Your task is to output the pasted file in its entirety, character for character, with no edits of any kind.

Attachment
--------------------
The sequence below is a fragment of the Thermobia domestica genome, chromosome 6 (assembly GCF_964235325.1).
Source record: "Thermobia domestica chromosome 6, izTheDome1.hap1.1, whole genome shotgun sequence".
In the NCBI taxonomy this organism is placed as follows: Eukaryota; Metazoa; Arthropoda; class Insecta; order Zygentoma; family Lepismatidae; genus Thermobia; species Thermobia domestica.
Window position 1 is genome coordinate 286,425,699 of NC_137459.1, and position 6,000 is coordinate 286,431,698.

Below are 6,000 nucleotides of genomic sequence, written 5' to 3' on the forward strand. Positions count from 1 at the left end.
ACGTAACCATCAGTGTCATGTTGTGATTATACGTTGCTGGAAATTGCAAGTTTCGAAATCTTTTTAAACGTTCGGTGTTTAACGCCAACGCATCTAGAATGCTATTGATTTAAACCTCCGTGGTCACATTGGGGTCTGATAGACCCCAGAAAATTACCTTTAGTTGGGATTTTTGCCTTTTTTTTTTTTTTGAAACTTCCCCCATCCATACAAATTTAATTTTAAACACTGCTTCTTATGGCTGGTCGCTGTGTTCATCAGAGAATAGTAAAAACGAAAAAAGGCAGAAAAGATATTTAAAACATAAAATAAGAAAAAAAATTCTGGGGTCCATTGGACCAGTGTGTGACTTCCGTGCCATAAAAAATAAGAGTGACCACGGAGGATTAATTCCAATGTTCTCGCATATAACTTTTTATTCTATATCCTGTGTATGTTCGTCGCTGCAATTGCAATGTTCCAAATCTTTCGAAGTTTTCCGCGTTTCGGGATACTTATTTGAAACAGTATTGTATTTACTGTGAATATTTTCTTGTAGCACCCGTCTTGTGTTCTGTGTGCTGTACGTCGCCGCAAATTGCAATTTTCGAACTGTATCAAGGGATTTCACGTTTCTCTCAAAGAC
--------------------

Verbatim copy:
The sequence below is a fragment of the Thermobia domestica genome, chromosome 6 (assembly GCF_964235325.1).
Source record: "Thermobia domestica chromosome 6, izTheDome1.hap1.1, whole genome shotgun sequence".
In the NCBI taxonomy this organism is placed as follows: Eukaryota; Metazoa; Arthropoda; class Insecta; order Zygentoma; family Lepismatidae; genus Thermobia; species Thermobia domestica.
Window position 1 is genome coordinate 286,425,699 of NC_137459.1, and position 6,000 is coordinate 286,431,698.

Below are 6,000 nucleotides of genomic sequence, written 5' to 3' on the forward strand. Positions count from 1 at the left end.
ACGTAACCATCAGTGTCATGTTGTGATTATACGTTGCTGGAAATTGCAAGTTTCGAAATCTTTTTAAACGTTCGGTGTTTAACGCCAACGCATCTAGAATGCTATTGATTTAAACCTCCGTGGTCACATTGGGGTCTGATAGACCCCAGAAAATTACCTTTAGTTGGGATTTTTGCCTTTTTTTTTTTTTTGAAACTTCCCCCATCCATACAAATTTAATTTTAAACACTGCTTCTTATGGCTGGTCGCTGTGTTCATCAGAGAATAGTAAAAACGAAAAAAGGCAGAAAAGATATTTAAAACATAAAATAAGAAAAAAAATTCTGGGGTCCATTGGACCAGTGTGTGACTTCCGTGCCATAAAAAATAAGAGTGACCACGGAGGATTAATTCCAATGTTCTCGCATATAACTTTTTATTCTATATCCTGTGTATGTTCGTCGCTGCAATTGCAATGTTCCAAATCTTTCGAAGTTTTCCGCGTTTCGGGATACTTATTTGAAACAGTATTGTATTTACTGTGAATATTTTCTTGTAGCACCCGTCTTGTGTTCTGTGTGCTGTACGTCGCCGCAAATTGCAATTTTCGAACTGTATCAAGGGATTTCACGTTTCTCTCAAAGAC